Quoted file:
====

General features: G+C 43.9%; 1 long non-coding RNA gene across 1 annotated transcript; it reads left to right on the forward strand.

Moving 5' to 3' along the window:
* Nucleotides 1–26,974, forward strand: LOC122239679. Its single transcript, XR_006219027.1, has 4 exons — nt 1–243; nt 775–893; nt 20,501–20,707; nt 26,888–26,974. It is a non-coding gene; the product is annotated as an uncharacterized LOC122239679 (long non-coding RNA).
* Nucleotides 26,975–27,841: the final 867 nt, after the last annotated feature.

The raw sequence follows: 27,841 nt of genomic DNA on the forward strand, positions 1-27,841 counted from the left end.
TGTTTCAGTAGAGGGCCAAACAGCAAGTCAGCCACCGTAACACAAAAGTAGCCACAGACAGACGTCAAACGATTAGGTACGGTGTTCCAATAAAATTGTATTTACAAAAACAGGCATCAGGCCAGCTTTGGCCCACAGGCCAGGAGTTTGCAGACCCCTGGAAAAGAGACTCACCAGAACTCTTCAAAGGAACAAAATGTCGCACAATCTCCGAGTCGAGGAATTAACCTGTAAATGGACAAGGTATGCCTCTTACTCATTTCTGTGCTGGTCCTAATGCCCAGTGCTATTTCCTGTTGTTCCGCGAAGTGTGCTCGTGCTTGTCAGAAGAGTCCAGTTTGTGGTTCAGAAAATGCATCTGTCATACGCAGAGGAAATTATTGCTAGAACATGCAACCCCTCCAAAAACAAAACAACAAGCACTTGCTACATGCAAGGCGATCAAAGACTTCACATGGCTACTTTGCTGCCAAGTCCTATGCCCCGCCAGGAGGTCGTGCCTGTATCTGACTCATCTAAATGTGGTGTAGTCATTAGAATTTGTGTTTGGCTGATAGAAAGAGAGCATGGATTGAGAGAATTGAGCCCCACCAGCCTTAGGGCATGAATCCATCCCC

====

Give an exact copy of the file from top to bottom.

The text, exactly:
General features: G+C 43.9%; 1 long non-coding RNA gene across 1 annotated transcript; it reads left to right on the forward strand.

Moving 5' to 3' along the window:
* Nucleotides 1–26,974, forward strand: LOC122239679. Its single transcript, XR_006219027.1, has 4 exons — nt 1–243; nt 775–893; nt 20,501–20,707; nt 26,888–26,974. It is a non-coding gene; the product is annotated as an uncharacterized LOC122239679 (long non-coding RNA).
* Nucleotides 26,975–27,841: the final 867 nt, after the last annotated feature.

The raw sequence follows: 27,841 nt of genomic DNA on the forward strand, positions 1-27,841 counted from the left end.
TGTTTCAGTAGAGGGCCAAACAGCAAGTCAGCCACCGTAACACAAAAGTAGCCACAGACAGACGTCAAACGATTAGGTACGGTGTTCCAATAAAATTGTATTTACAAAAACAGGCATCAGGCCAGCTTTGGCCCACAGGCCAGGAGTTTGCAGACCCCTGGAAAAGAGACTCACCAGAACTCTTCAAAGGAACAAAATGTCGCACAATCTCCGAGTCGAGGAATTAACCTGTAAATGGACAAGGTATGCCTCTTACTCATTTCTGTGCTGGTCCTAATGCCCAGTGCTATTTCCTGTTGTTCCGCGAAGTGTGCTCGTGCTTGTCAGAAGAGTCCAGTTTGTGGTTCAGAAAATGCATCTGTCATACGCAGAGGAAATTATTGCTAGAACATGCAACCCCTCCAAAAACAAAACAACAAGCACTTGCTACATGCAAGGCGATCAAAGACTTCACATGGCTACTTTGCTGCCAAGTCCTATGCCCCGCCAGGAGGTCGTGCCTGTATCTGACTCATCTAAATGTGGTGTAGTCATTAGAATTTGTGTTTGGCTGATAGAAAGAGAGCATGGATTGAGAGAATTGAGCCCCACCAGCCTTAGGGCATGAATCCATCCCC